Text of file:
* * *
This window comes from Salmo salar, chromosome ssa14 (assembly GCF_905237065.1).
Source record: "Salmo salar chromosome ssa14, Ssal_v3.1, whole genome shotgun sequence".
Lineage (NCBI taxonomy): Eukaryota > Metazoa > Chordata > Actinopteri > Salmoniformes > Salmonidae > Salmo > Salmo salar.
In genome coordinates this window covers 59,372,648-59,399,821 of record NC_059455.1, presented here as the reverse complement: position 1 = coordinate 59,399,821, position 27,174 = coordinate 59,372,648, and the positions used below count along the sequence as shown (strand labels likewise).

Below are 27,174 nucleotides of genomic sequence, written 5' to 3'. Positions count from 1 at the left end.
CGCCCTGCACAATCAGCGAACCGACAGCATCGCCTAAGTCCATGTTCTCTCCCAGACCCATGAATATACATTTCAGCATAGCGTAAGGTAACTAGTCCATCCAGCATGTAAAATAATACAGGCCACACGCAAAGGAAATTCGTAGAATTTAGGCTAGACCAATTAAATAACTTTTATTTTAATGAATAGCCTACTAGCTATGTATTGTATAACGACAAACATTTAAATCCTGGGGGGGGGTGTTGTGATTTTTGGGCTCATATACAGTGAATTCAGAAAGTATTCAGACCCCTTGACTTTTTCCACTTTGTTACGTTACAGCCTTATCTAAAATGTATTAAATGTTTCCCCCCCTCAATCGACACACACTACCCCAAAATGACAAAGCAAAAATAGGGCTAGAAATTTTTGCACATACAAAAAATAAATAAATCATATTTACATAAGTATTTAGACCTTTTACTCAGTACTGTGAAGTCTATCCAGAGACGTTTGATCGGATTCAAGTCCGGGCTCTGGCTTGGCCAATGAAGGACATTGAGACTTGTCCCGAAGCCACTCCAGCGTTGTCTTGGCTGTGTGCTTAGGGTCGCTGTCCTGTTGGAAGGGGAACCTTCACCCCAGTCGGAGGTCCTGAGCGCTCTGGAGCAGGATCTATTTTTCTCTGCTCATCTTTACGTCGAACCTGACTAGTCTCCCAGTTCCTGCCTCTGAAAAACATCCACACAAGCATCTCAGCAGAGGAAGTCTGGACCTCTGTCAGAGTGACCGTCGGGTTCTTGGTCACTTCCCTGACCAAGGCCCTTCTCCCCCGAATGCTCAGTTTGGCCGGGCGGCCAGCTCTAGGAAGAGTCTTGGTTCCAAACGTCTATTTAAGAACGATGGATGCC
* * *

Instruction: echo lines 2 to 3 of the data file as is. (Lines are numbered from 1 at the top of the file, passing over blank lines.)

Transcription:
Source record: "Salmo salar chromosome ssa14, Ssal_v3.1, whole genome shotgun sequence".
Lineage (NCBI taxonomy): Eukaryota > Metazoa > Chordata > Actinopteri > Salmoniformes > Salmonidae > Salmo > Salmo salar.